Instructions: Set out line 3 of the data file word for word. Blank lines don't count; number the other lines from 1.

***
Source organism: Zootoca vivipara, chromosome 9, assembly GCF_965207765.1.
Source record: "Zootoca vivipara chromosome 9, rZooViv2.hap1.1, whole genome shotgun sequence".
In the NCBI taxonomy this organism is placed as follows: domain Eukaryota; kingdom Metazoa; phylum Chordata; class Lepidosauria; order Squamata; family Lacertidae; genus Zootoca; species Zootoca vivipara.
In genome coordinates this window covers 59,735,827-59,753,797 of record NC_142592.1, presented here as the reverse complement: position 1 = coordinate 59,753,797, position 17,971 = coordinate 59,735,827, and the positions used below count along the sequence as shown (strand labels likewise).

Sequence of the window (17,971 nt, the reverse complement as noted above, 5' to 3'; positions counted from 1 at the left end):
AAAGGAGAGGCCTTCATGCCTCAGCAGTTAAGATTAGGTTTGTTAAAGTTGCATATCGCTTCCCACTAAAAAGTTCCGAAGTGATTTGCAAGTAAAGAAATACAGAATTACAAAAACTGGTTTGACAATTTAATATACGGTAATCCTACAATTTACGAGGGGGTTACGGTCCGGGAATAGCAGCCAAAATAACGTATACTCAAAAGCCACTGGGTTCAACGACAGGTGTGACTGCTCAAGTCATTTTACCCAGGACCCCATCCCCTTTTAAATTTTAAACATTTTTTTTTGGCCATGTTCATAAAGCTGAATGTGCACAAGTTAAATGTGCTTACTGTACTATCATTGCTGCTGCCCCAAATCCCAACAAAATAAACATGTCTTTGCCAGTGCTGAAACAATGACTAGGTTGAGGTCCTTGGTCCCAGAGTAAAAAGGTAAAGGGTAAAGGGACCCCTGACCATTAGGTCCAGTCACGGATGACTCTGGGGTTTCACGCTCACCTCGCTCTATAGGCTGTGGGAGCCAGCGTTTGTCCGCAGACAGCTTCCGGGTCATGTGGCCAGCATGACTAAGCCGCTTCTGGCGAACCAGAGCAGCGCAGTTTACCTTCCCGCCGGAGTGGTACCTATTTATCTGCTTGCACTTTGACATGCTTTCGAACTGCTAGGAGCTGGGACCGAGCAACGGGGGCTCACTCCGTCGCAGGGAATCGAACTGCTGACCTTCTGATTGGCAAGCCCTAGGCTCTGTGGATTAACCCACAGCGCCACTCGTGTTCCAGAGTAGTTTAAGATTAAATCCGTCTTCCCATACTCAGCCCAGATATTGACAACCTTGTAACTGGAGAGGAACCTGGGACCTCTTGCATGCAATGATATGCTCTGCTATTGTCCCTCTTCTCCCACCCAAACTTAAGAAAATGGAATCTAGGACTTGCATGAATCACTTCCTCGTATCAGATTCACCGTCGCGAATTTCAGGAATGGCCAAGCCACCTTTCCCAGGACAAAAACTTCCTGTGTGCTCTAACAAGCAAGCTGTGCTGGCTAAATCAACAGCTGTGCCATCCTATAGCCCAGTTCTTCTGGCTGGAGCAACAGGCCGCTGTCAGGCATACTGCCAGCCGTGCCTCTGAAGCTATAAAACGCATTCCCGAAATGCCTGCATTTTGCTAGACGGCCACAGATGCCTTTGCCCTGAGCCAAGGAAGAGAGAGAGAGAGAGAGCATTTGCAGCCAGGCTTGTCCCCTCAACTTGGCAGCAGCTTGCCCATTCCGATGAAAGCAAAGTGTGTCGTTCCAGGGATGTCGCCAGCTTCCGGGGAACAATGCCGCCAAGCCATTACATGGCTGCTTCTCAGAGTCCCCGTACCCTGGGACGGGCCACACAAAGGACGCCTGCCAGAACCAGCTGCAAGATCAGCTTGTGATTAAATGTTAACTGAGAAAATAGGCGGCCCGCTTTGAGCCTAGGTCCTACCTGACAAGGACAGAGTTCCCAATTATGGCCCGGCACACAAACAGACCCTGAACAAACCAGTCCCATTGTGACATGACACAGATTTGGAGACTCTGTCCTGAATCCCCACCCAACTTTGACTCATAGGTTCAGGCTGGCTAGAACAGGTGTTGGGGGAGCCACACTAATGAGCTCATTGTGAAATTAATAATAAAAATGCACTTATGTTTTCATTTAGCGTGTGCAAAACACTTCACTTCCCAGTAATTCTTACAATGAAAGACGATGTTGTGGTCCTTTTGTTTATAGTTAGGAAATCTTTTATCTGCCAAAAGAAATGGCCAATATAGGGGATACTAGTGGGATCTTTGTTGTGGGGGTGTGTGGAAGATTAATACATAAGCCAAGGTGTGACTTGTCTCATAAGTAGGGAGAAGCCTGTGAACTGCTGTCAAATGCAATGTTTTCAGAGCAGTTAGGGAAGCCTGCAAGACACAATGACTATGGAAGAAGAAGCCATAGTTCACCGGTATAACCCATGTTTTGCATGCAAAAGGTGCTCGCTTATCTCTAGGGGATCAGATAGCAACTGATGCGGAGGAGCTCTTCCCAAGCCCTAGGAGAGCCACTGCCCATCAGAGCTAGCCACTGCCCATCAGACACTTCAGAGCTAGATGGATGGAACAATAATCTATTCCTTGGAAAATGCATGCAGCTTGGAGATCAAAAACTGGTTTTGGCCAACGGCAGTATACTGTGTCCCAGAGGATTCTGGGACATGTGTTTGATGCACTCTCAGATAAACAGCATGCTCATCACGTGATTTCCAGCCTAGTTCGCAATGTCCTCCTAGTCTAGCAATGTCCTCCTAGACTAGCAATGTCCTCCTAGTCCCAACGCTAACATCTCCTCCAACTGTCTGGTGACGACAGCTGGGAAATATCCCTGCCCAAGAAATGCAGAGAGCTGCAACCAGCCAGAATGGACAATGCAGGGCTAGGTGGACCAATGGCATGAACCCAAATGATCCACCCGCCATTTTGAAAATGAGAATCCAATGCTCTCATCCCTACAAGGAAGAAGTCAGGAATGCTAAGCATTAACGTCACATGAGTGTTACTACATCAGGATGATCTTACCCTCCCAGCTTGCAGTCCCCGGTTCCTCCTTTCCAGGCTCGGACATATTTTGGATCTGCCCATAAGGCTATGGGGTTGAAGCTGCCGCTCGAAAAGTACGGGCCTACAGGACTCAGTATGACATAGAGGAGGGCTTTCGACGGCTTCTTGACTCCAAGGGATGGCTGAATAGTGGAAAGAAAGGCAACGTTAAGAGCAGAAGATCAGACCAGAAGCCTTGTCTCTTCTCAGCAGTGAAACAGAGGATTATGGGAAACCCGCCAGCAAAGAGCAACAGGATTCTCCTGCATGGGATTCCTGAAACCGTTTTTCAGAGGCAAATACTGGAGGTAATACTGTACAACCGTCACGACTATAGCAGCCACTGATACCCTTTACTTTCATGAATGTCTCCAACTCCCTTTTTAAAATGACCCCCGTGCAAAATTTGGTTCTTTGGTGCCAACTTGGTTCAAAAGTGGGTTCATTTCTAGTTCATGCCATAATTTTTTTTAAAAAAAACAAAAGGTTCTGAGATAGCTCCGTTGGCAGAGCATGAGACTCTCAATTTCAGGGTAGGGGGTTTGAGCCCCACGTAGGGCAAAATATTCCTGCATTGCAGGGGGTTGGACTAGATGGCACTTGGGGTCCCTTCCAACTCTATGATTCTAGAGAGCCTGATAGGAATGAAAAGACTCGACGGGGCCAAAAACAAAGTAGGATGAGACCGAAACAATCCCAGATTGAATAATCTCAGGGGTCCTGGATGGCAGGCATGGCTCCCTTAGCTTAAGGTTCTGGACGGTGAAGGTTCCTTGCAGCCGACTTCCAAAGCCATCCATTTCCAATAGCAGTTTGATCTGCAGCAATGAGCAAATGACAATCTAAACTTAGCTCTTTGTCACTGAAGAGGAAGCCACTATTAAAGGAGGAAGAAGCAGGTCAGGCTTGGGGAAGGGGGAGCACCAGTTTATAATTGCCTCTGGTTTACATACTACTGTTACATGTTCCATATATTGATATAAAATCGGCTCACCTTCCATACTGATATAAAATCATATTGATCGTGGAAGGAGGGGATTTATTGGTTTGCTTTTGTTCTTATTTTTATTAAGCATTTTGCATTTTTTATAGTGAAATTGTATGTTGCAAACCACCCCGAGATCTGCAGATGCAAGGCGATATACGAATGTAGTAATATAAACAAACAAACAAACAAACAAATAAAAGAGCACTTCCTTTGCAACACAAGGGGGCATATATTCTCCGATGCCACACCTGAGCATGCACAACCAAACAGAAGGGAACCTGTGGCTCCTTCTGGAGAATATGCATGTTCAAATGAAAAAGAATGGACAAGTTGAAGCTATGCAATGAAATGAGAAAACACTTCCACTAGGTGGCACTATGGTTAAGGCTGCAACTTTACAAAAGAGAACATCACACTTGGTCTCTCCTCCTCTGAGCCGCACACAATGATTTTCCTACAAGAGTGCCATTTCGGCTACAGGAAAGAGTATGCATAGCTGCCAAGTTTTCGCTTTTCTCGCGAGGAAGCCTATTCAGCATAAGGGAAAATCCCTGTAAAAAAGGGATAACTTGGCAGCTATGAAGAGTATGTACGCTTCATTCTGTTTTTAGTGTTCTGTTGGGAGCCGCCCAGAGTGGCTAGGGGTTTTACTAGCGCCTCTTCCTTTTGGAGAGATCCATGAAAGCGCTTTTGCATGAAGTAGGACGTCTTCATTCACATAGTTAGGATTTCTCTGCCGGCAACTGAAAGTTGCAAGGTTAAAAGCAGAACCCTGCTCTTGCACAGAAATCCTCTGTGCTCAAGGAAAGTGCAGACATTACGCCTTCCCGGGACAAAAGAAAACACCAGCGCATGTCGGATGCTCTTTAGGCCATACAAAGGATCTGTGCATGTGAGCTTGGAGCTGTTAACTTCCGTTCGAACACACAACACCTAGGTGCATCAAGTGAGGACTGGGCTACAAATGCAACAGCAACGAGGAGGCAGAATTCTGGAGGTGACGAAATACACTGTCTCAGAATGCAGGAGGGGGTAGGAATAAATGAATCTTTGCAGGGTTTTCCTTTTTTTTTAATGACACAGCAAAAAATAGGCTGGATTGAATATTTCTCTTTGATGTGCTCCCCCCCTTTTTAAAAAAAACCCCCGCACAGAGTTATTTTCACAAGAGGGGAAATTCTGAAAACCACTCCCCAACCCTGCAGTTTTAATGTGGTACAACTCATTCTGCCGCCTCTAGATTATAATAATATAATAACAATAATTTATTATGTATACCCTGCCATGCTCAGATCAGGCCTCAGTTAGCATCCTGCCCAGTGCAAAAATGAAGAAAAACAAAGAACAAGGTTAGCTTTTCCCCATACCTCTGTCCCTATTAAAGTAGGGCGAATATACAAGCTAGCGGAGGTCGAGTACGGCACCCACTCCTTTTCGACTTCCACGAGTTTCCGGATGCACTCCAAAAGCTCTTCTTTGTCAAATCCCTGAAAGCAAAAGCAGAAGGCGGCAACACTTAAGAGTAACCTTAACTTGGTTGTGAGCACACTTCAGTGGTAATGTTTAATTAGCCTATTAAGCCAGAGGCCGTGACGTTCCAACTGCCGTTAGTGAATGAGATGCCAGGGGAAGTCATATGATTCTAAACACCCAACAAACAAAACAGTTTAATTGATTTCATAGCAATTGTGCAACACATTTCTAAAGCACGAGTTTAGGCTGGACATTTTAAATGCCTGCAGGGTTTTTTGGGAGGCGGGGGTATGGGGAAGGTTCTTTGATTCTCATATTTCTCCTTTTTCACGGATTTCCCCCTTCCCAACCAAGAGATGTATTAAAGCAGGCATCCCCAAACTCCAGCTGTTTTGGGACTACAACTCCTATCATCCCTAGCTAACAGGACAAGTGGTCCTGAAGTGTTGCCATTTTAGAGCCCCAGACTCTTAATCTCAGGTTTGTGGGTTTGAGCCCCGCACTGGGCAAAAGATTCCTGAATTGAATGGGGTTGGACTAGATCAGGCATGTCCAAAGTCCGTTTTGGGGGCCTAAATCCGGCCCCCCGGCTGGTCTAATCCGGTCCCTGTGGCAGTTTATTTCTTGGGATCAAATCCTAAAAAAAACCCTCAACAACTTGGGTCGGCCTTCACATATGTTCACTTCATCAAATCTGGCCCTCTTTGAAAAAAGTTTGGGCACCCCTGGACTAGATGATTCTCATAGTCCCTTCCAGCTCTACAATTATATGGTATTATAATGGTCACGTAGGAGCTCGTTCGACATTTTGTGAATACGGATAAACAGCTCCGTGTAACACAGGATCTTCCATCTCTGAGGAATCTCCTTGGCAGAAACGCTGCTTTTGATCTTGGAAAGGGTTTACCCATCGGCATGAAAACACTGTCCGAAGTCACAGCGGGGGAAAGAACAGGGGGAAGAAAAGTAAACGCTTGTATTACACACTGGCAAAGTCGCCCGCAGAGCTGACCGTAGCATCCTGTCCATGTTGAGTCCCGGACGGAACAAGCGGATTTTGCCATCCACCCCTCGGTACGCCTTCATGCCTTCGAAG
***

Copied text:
In the NCBI taxonomy this organism is placed as follows: domain Eukaryota; kingdom Metazoa; phylum Chordata; class Lepidosauria; order Squamata; family Lacertidae; genus Zootoca; species Zootoca vivipara.